(highlighted in the book) which he believed could be installed along the old
Peel to Douglas railway line.
story of Peel Engineering, an important element of Manx history, is a singular
tale which will appeal to a wide readership, whether they be car enthusiasts or
by locally based enthusiast Barry Edwards, the book is available from Lily
Publications and other Island outlets priced at £16.
a few hours to spare and fancy trying something new and creative? Then it's
time to reach back into the hidden depths of your kitchen cupboards and seek out
those favourite, family bonnag recipes, in readiness for the Annual World
Bonnag Championships in Dalby later this month.
unlike it's Irish cousin, the soda bread, bonnag is a traditional yeast-free food
item which was much-loved on the Manx farmhouse table long before the
ubiquitous chips, cheese and gravy became a preferred choice for hungry
numerous awards on offer for the best examples of this rural favourite, there
are separate trophies for gents, ladies and children's classes, with the Isle
of Man Creamery Buttermilk Trophy (and the honour of being named world champion)
awarded to the overall winner.
professional bakers and caterers are also encouraged to contribute their own
tasty bonnag under a new category implemented last year, with the winner
walking away with the Shoprite Trophy.
willing to take up the challenge are asked to turn up on the night with their
bonnag on a paper plate, inscribed with name and category under the base for
bonnag will be judged during the evening, as the audience enjoys some Manx entertainment
by The Wandering Players, presenting Them
Oul' Times through poetry, prose and song. In addition there'll be a fine
Dalby supper followed by auction of all the bonnag entries.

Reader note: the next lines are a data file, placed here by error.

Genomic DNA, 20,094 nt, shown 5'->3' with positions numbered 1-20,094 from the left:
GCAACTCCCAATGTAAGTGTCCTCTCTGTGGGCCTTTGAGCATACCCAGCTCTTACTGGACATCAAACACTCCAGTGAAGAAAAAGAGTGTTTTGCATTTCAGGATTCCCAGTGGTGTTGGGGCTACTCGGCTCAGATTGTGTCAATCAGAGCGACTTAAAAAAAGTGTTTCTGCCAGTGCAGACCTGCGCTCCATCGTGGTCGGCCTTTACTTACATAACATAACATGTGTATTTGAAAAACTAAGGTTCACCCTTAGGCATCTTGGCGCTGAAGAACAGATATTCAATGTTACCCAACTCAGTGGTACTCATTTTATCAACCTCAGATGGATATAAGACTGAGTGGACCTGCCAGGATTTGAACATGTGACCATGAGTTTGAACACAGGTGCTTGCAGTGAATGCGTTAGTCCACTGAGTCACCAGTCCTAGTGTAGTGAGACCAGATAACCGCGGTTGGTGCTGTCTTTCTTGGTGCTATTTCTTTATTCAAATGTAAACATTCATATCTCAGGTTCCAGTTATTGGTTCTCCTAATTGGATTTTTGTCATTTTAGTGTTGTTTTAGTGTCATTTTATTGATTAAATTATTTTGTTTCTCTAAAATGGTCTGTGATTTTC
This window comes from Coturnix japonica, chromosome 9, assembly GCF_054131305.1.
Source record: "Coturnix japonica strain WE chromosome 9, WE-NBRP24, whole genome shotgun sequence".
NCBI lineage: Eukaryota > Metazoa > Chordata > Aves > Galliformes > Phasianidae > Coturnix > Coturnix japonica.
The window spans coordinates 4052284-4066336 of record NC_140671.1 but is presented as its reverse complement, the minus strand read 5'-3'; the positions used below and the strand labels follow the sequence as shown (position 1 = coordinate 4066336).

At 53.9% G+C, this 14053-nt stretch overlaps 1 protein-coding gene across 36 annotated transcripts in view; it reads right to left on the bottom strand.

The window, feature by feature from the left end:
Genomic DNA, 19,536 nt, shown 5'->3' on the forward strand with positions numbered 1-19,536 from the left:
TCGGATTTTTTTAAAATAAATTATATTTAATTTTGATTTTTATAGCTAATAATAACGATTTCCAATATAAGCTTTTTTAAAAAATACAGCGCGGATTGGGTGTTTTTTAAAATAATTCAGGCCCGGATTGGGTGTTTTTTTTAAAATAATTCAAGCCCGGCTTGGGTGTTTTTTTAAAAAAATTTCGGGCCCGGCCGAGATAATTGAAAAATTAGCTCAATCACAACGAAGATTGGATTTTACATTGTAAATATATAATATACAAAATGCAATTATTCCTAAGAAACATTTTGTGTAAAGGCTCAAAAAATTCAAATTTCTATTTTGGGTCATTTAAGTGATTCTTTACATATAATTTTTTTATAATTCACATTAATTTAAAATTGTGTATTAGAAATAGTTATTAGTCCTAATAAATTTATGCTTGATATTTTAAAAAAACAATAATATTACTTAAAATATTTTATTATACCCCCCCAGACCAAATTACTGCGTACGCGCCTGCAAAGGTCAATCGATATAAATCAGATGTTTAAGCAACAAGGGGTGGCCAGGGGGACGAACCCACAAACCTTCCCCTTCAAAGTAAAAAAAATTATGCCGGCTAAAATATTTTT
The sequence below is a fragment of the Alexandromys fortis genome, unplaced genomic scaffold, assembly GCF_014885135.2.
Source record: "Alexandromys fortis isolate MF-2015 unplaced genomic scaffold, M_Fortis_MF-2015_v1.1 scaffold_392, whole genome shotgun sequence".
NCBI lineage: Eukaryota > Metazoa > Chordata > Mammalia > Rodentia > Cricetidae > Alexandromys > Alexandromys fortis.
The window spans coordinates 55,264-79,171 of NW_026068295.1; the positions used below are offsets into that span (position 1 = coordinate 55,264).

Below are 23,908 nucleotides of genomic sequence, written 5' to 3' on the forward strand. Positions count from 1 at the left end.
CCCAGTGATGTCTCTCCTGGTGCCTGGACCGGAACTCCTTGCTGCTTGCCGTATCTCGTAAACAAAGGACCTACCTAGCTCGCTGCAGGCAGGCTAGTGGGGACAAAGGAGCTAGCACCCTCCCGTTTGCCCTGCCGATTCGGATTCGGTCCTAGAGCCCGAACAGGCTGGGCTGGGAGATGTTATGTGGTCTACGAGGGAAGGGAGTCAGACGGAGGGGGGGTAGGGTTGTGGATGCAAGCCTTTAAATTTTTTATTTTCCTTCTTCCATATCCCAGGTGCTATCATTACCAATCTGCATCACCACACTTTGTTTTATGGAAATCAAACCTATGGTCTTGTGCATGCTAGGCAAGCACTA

at 7.30pm on the 27 March at St James Church in Dalby, prior booking is
essential by phoning Gilly on 844031 during working hours; tickets £7.50.
from the evening will be divided between the St James Church Restoration Fund
and this year's selected charities, Women's Aid (IOM) and Mannin Sponsors
Africa, helping to provide wells in Gambia.
of the highlights of the most recent Manx LitFest took place at the House of
Manannan in Peel, where a panel of experts gathered to discuss the Celtic
influence in literature before a packed audience at the Manx National Heritage
LitFest is an annual literary festival which has quickly become an established fixture
on the Island's calendar, attracting a wide selection of well-known authors and
readers of all ages, as well as encouraging local writers to develop their
by Knox House Trust, the panel discussion tied in with the Celtic Style
exhibition, which commemorated
the 150th anniversary of the birth of Archibald Knox, the internationally
renowned Manx artist and designer for Liberty & Co. The exhibition explored
the historical influences and shared Celtic heritage that inspired both Knox
and his Scottish and Irish contemporaries in the early years of the 20th
Donald S. Murray
panel was made up of a number of Island based individuals with experience of
this area; Dr Brian Stowell, Dr Breesha Maddrell, Dr Catriona Mackie, fiction
writer Sara Crowe, whose debut novel draws on Celtic mythology, and visiting
author Donald S. Murray, a Scottish Gaelic speaker from Shetland.
of the panellists made valuable contributions to the discussion, with an
initial foray into the importance of how some of the mythological figures, who
transcend both time and place, form a continuous link but are subsequently
reinvented and reworked.
the suggestion that a bonding of two traditions sparks creativity led the
discussion into a new area, with a lively exchange of views about the literary
ability of the Celts and the importance of bilingualism in its structure and
the validity of stories as they pass through each generation.
the discussion didn't solely focus upon one genre, but looked at a variety of